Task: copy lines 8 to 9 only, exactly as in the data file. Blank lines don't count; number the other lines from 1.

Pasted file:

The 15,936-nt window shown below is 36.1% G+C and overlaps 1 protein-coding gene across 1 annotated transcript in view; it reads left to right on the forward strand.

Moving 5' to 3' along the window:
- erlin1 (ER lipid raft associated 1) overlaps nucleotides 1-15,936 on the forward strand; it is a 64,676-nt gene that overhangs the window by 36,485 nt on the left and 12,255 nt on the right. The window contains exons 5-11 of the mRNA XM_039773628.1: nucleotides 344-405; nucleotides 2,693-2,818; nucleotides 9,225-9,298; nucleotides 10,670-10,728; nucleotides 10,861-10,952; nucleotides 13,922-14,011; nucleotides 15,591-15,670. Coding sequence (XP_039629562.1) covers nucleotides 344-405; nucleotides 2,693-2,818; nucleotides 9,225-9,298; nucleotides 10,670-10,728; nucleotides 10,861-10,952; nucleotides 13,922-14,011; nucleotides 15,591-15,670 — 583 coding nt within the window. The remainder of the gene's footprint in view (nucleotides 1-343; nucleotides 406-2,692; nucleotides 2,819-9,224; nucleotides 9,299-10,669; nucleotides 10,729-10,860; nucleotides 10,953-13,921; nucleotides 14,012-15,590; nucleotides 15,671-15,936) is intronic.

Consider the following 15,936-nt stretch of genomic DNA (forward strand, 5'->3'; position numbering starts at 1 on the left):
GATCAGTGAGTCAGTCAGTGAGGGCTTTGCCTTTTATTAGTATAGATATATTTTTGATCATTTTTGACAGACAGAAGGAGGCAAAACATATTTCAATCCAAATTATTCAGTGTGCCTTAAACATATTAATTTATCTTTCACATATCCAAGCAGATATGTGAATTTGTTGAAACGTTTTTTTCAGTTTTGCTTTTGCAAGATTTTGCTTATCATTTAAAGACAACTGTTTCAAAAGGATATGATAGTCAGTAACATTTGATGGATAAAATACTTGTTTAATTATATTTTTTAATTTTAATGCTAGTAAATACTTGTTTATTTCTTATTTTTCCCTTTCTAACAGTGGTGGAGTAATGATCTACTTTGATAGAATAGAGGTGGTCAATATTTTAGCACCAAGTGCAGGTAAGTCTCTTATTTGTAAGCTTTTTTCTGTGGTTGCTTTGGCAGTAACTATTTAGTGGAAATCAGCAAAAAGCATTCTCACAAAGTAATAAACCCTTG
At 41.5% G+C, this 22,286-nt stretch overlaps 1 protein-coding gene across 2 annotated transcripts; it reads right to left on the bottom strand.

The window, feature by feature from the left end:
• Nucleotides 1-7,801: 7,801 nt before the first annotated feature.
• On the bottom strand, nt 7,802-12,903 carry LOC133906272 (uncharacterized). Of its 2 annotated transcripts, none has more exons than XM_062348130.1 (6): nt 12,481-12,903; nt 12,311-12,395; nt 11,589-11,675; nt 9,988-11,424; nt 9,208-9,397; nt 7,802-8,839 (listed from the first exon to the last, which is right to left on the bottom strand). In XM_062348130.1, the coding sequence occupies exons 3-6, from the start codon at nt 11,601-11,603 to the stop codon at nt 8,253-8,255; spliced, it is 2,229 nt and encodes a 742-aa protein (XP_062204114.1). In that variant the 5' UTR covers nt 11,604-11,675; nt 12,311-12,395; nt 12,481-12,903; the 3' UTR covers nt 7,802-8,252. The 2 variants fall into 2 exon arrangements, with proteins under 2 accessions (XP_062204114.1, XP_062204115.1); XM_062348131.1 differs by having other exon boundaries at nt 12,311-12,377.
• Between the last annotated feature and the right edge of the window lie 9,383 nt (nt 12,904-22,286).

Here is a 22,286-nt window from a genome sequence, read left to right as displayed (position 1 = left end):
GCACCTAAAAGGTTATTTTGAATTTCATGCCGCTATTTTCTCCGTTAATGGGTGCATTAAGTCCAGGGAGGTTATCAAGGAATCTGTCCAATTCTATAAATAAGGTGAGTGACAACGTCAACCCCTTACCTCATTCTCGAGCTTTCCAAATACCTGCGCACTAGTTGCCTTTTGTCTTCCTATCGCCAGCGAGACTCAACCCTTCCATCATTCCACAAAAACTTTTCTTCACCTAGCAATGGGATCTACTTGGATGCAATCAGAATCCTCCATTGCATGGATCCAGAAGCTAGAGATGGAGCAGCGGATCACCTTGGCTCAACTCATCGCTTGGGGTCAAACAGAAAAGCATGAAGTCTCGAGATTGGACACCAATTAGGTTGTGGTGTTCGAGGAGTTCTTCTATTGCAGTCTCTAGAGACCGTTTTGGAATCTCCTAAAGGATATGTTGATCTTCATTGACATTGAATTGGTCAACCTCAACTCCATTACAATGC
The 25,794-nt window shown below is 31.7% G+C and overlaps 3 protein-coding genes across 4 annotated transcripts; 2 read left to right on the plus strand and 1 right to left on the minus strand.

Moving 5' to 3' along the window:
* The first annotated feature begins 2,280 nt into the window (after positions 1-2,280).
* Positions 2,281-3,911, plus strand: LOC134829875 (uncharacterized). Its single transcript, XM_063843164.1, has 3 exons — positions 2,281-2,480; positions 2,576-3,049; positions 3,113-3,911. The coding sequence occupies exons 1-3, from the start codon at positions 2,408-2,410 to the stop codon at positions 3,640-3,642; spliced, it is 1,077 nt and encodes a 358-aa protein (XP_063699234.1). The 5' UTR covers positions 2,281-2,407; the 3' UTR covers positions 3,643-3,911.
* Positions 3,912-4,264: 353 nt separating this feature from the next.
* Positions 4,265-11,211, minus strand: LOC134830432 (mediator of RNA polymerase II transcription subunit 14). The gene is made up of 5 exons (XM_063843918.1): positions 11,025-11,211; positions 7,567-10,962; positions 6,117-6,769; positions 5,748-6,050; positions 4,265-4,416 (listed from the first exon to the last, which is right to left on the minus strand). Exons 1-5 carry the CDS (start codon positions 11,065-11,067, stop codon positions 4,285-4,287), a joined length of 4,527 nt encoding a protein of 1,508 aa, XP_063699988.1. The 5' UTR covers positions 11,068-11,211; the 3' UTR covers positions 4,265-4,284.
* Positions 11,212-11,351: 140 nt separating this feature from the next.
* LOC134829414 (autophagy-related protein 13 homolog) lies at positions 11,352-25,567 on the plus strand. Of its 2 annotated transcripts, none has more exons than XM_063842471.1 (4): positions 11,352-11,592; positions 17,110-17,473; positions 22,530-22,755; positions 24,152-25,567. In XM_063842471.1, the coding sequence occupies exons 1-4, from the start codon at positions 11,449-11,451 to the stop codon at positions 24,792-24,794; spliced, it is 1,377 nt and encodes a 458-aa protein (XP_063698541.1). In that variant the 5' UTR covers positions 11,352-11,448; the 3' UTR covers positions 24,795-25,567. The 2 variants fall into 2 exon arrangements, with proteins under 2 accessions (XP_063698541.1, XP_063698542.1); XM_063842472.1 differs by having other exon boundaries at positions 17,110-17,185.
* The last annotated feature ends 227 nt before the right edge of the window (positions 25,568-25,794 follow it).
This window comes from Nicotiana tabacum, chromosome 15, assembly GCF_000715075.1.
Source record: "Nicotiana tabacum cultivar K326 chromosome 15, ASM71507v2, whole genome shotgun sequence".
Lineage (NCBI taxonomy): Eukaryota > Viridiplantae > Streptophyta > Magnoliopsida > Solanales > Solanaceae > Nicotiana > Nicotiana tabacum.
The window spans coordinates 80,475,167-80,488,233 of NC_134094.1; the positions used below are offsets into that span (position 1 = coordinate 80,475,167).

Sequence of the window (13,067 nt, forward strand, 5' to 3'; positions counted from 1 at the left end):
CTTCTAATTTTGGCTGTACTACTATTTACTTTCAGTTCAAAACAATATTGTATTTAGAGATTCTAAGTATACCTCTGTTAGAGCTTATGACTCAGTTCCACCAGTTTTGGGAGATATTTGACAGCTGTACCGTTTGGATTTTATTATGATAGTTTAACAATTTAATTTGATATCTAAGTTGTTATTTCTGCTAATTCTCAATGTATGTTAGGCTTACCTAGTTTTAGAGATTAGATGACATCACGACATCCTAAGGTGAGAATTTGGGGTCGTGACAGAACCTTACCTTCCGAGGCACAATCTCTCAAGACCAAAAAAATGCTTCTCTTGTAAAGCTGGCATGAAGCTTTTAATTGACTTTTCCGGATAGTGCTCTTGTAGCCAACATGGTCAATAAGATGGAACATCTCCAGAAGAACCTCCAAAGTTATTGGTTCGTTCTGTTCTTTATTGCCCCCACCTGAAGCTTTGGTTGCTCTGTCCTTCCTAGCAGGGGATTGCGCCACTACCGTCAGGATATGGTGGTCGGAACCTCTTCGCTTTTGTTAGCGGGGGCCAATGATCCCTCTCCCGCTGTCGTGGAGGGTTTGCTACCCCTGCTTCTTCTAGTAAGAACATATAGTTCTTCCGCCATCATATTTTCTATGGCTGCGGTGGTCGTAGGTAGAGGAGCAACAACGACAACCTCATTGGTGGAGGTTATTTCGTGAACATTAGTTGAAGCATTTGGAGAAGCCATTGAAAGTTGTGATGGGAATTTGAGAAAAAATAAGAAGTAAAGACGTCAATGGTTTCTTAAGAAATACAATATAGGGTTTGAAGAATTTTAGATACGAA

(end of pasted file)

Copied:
• Nucleotides 1-7,801: 7,801 nt before the first annotated feature.
• On the bottom strand, nt 7,802-12,903 carry LOC133906272 (uncharacterized). Of its 2 annotated transcripts, none has more exons than XM_062348130.1 (6): nt 12,481-12,903; nt 12,311-12,395; nt 11,589-11,675; nt 9,988-11,424; nt 9,208-9,397; nt 7,802-8,839 (listed from the first exon to the last, which is right to left on the bottom strand). In XM_062348130.1, the coding sequence occupies exons 3-6, from the start codon at nt 11,601-11,603 to the stop codon at nt 8,253-8,255; spliced, it is 2,229 nt and encodes a 742-aa protein (XP_062204114.1). In that variant the 5' UTR covers nt 11,604-11,675; nt 12,311-12,395; nt 12,481-12,903; the 3' UTR covers nt 7,802-8,252. The 2 variants fall into 2 exon arrangements, with proteins under 2 accessions (XP_062204114.1, XP_062204115.1); XM_062348131.1 differs by having other exon boundaries at nt 12,311-12,377.